Felixstowe sees the most cancellations of ship calls among Europe's top ports in recent months

Fri 10 Dec 2021
Posted by: Noelle McElhatton
Trade News

Felixstowe, the UK’s largest container port, has had most vessel dockings or ‘calls’ of ships from Asia cancelled of any European port in the past six months.

Figures from market analytics Alphaliner, reported in Lloyd’s Loading List, compared actual ship calls with pro forma schedules for the period from July to December this year, showing that almost one third of Felixstowe’s calls were omitted.

In October Maersk, the world’s largest container shipping company, announced it was diverting vessels away from the UK, including Felixstowe, due to small unloading capacity. 

Felixstowe partnered with Harwich is one of the UK’s eight new freeports announced in the March 2021 Budget.

Avoiding congestion

The dropped calls are caused by carriers seeking to avoid those terminals affected by congestion.

“Our survey clearly shows that Felixstowe was worst hit by the temporary schedule changes and ad hoc adjustments,” Alphaliner said.

Europe’s top three ports – Rotterdam, Antwerp and Hamburg – also saw a reduction of between 20.2% to 30.3% of planned calls.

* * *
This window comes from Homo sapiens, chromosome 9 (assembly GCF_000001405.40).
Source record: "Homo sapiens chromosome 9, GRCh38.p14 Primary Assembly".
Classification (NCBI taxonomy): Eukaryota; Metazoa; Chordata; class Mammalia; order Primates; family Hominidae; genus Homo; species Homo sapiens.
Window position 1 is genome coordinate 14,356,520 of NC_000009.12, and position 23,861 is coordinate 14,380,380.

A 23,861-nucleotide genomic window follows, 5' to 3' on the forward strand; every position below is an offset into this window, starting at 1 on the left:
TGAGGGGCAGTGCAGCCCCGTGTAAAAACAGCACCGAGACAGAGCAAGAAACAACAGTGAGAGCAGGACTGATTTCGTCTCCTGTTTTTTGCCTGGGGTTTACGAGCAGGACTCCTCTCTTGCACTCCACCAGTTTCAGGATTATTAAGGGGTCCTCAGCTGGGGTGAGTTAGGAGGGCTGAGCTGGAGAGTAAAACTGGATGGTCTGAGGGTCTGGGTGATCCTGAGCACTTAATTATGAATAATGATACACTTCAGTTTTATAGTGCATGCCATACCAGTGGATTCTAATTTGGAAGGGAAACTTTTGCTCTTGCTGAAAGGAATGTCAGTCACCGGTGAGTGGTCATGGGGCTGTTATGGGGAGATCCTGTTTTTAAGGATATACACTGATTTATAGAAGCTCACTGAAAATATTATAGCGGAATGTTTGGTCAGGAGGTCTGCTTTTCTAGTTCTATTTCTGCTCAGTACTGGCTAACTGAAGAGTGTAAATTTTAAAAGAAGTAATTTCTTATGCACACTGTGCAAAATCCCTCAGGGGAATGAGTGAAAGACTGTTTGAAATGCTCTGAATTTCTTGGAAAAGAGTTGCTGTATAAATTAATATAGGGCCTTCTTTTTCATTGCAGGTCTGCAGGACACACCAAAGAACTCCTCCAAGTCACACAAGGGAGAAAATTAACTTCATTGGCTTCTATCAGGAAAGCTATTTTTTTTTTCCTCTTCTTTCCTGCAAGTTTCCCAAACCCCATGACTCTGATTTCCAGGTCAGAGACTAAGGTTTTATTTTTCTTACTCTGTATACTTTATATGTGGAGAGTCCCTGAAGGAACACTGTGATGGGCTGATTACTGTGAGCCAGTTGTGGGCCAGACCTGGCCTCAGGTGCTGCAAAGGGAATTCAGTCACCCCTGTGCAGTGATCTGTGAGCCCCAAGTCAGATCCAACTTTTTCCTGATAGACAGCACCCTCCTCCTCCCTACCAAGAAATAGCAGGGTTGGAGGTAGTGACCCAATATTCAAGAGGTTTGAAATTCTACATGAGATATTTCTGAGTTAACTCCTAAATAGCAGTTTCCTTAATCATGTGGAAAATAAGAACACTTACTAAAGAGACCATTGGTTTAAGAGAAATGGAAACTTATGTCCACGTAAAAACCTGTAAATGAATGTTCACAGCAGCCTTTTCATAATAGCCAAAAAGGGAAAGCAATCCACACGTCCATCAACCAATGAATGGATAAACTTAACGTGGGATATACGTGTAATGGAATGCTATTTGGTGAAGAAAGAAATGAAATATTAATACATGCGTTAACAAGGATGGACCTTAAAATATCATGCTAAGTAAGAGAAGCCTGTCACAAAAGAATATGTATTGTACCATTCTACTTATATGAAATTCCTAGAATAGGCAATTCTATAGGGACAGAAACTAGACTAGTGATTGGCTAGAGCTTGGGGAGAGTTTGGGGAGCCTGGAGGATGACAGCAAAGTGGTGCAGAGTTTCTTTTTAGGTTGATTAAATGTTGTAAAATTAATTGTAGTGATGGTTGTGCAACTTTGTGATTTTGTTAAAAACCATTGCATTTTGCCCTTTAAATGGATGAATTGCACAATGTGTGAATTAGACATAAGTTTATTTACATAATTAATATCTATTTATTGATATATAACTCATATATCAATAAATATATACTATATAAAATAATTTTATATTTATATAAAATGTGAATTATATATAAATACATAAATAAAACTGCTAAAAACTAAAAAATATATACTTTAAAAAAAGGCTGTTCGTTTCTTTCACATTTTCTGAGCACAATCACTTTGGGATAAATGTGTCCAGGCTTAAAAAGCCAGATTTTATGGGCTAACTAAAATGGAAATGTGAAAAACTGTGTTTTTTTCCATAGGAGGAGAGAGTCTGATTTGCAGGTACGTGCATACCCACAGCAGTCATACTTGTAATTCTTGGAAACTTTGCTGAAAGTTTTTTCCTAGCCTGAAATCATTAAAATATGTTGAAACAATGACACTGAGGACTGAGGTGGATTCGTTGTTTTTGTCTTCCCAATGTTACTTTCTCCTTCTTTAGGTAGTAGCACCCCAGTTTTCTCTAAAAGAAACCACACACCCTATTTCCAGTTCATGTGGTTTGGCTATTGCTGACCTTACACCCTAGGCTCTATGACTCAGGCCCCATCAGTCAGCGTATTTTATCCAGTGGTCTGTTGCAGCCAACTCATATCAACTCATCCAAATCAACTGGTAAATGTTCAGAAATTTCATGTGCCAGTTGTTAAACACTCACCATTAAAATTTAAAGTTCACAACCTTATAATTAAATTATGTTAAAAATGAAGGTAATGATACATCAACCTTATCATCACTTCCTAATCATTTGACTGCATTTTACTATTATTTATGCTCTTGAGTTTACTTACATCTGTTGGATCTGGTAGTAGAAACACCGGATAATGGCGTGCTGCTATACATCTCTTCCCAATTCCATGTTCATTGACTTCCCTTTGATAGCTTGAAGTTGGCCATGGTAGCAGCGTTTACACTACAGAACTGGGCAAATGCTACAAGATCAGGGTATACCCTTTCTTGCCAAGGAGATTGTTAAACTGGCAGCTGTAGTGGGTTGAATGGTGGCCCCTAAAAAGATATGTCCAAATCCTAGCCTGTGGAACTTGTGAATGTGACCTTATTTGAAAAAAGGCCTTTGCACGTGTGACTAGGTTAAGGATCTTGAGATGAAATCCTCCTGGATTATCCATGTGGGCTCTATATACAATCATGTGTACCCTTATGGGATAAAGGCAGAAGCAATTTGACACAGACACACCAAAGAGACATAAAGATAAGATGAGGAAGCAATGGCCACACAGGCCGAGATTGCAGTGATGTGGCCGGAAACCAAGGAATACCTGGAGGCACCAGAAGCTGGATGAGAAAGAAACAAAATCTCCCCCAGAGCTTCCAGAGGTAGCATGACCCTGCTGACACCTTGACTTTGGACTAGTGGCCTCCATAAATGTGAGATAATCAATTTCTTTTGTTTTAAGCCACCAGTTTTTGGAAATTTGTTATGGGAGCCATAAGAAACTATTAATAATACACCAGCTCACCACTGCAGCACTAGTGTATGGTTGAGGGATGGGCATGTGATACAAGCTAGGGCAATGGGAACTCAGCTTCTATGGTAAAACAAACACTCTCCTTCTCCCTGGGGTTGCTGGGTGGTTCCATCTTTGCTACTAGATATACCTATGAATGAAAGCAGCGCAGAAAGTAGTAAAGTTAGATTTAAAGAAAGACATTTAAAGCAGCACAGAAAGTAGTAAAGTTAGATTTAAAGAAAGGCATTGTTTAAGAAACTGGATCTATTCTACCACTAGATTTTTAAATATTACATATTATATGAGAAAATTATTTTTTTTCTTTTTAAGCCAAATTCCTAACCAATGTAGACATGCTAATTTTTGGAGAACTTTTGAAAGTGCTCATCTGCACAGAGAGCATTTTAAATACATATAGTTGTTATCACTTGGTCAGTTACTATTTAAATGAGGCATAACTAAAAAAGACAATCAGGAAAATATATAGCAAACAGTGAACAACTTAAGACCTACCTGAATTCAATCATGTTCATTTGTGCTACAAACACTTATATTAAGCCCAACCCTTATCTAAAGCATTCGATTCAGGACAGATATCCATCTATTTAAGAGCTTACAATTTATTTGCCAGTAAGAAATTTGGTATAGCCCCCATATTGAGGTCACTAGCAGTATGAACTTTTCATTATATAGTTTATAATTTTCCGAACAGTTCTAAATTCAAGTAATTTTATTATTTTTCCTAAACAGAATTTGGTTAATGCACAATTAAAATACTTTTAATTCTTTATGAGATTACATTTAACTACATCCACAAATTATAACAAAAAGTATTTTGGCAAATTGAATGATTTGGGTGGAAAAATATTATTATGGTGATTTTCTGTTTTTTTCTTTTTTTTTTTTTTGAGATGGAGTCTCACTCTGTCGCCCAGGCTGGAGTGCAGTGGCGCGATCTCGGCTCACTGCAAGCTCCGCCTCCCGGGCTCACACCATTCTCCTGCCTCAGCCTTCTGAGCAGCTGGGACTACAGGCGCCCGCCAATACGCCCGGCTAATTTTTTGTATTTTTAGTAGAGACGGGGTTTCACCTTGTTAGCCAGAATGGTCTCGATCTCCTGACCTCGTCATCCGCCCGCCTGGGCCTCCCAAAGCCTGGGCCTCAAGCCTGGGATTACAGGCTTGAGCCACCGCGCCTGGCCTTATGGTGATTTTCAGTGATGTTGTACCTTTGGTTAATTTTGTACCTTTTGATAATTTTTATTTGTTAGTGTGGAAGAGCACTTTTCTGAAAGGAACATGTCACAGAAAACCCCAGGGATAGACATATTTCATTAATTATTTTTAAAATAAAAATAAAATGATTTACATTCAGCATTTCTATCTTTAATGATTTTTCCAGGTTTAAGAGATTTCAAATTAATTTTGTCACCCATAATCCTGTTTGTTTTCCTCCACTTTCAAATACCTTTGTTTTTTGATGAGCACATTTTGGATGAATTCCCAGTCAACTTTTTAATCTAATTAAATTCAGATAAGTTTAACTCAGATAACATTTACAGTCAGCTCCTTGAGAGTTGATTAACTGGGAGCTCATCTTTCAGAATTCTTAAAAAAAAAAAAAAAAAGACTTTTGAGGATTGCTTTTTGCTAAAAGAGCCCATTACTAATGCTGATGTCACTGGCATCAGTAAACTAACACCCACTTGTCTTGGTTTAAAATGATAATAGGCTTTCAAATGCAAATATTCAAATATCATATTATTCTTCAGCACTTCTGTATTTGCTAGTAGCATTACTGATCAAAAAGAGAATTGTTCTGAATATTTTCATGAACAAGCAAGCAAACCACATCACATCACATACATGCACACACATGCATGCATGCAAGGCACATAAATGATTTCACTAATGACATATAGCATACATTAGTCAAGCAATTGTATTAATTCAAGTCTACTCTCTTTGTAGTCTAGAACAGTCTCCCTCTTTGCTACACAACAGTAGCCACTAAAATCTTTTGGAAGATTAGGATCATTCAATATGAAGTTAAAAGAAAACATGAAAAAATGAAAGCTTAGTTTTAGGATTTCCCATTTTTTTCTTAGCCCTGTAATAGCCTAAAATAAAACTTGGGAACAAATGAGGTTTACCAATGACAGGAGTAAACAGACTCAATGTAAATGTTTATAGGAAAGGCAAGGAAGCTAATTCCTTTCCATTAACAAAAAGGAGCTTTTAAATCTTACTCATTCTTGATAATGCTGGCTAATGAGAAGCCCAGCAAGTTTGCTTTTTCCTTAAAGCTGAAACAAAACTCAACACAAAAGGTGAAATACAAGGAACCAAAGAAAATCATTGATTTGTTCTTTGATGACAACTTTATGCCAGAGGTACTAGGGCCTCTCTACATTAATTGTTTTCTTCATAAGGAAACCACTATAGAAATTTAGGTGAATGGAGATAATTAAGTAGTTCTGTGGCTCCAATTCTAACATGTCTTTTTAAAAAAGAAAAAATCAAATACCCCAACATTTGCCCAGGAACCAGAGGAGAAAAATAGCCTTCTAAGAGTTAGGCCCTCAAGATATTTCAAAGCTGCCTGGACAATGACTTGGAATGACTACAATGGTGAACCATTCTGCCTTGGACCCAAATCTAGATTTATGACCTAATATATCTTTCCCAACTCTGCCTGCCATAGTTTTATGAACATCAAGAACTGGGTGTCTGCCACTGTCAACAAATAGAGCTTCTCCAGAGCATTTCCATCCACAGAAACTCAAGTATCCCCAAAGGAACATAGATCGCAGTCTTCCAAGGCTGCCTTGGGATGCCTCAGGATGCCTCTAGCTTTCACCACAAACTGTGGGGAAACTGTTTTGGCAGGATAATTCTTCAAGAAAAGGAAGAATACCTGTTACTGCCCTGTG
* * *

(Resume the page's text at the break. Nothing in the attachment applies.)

Southampton saw its 66 pro forma calls fall to 50, while London Gateway’s calls fell 27%, to 32.

Smaller ports have fared much better, Alphaliner reported.

Three Alliances

The 18 Asia–North Europe shipping loops operated by the so-called Three Alliances skipped a total of 383 port calls in northern Europe over the past five months due to severe port congestion, it added.

The Three Alliances – Transport High Efficiency Alliance or THE Alliance, the Ocean Alliance and the 2M Alliance – are made up of ocean freight carriers pooling their fleets to extend their geographical reach, between them controlling more than three quarters of global container capacity.

The Alphaliner figures represents nearly a quarter of all scheduled calls in the period.

Space race

Meanwhile securing space on those container ships is viewed as the biggest challenge for the logistics sector going into 2022, according to an industry survey.

Loadstar reports a poll of 800 logistics companies by online equipment trading platform Container xChange revealing that for half (53%) of respondents, finding slots on vessels is by far the biggest concern for businesses.

The space concern is followed by carrier surcharges, at 22%, and labour shortages at 19%.

Container xChange said the industry was “downbeat” on the expected performance of the supply chain next year, with 54% of respondents expecting it to remain as bad, and 11% suggesting it will deteriorate further.